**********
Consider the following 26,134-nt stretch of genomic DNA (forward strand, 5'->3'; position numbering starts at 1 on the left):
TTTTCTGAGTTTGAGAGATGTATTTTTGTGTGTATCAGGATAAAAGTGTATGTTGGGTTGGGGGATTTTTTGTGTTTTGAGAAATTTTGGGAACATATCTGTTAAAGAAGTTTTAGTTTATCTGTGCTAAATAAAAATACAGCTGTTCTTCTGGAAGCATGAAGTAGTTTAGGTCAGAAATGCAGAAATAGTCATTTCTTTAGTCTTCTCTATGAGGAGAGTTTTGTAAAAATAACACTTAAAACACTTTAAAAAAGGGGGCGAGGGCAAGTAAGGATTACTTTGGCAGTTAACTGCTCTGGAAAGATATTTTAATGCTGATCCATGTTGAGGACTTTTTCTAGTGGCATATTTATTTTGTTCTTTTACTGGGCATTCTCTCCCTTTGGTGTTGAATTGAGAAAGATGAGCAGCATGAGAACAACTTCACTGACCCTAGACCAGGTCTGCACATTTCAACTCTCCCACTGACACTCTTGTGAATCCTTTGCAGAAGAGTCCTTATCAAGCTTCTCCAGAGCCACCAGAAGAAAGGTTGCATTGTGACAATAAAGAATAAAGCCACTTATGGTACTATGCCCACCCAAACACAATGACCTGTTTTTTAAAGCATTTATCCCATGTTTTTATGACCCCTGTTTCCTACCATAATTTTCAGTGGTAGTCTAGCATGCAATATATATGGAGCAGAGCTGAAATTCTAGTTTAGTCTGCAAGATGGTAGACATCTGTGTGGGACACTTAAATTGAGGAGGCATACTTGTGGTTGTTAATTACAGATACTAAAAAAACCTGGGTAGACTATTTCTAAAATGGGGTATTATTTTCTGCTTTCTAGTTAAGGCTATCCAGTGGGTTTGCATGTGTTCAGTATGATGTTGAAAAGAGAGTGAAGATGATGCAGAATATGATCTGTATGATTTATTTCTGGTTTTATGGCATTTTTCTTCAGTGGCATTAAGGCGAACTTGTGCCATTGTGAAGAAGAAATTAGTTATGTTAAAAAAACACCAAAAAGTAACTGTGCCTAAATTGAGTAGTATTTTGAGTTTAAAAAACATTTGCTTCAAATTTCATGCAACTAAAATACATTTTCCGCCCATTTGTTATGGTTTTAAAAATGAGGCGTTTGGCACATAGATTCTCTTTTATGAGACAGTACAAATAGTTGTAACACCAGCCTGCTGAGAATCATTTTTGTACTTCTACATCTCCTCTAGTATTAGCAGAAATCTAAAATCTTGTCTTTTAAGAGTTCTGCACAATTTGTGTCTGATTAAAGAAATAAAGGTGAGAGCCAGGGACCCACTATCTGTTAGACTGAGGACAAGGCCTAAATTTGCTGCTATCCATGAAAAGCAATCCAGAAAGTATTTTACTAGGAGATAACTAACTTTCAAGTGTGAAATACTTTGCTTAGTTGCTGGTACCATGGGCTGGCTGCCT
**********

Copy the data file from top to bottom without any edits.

Consider the following 26,134-nt stretch of genomic DNA (forward strand, 5'->3'; position numbering starts at 1 on the left):
TTTTCTGAGTTTGAGAGATGTATTTTTGTGTGTATCAGGATAAAAGTGTATGTTGGGTTGGGGGATTTTTTGTGTTTTGAGAAATTTTGGGAACATATCTGTTAAAGAAGTTTTAGTTTATCTGTGCTAAATAAAAATACAGCTGTTCTTCTGGAAGCATGAAGTAGTTTAGGTCAGAAATGCAGAAATAGTCATTTCTTTAGTCTTCTCTATGAGGAGAGTTTTGTAAAAATAACACTTAAAACACTTTAAAAAAGGGGGCGAGGGCAAGTAAGGATTACTTTGGCAGTTAACTGCTCTGGAAAGATATTTTAATGCTGATCCATGTTGAGGACTTTTTCTAGTGGCATATTTATTTTGTTCTTTTACTGGGCATTCTCTCCCTTTGGTGTTGAATTGAGAAAGATGAGCAGCATGAGAACAACTTCACTGACCCTAGACCAGGTCTGCACATTTCAACTCTCCCACTGACACTCTTGTGAATCCTTTGCAGAAGAGTCCTTATCAAGCTTCTCCAGAGCCACCAGAAGAAAGGTTGCATTGTGACAATAAAGAATAAAGCCACTTATGGTACTATGCCCACCCAAACACAATGACCTGTTTTTTAAAGCATTTATCCCATGTTTTTATGACCCCTGTTTCCTACCATAATTTTCAGTGGTAGTCTAGCATGCAATATATATGGAGCAGAGCTGAAATTCTAGTTTAGTCTGCAAGATGGTAGACATCTGTGTGGGACACTTAAATTGAGGAGGCATACTTGTGGTTGTTAATTACAGATACTAAAAAAACCTGGGTAGACTATTTCTAAAATGGGGTATTATTTTCTGCTTTCTAGTTAAGGCTATCCAGTGGGTTTGCATGTGTTCAGTATGATGTTGAAAAGAGAGTGAAGATGATGCAGAATATGATCTGTATGATTTATTTCTGGTTTTATGGCATTTTTCTTCAGTGGCATTAAGGCGAACTTGTGCCATTGTGAAGAAGAAATTAGTTATGTTAAAAAAACACCAAAAAGTAACTGTGCCTAAATTGAGTAGTATTTTGAGTTTAAAAAACATTTGCTTCAAATTTCATGCAACTAAAATACATTTTCCGCCCATTTGTTATGGTTTTAAAAATGAGGCGTTTGGCACATAGATTCTCTTTTATGAGACAGTACAAATAGTTGTAACACCAGCCTGCTGAGAATCATTTTTGTACTTCTACATCTCCTCTAGTATTAGCAGAAATCTAAAATCTTGTCTTTTAAGAGTTCTGCACAATTTGTGTCTGATTAAAGAAATAAAGGTGAGAGCCAGGGACCCACTATCTGTTAGACTGAGGACAAGGCCTAAATTTGCTGCTATCCATGAAAAGCAATCCAGAAAGTATTTTACTAGGAGATAACTAACTTTCAAGTGTGAAATACTTTGCTTAGTTGCTGGTACCATGGGCTGGCTGCCT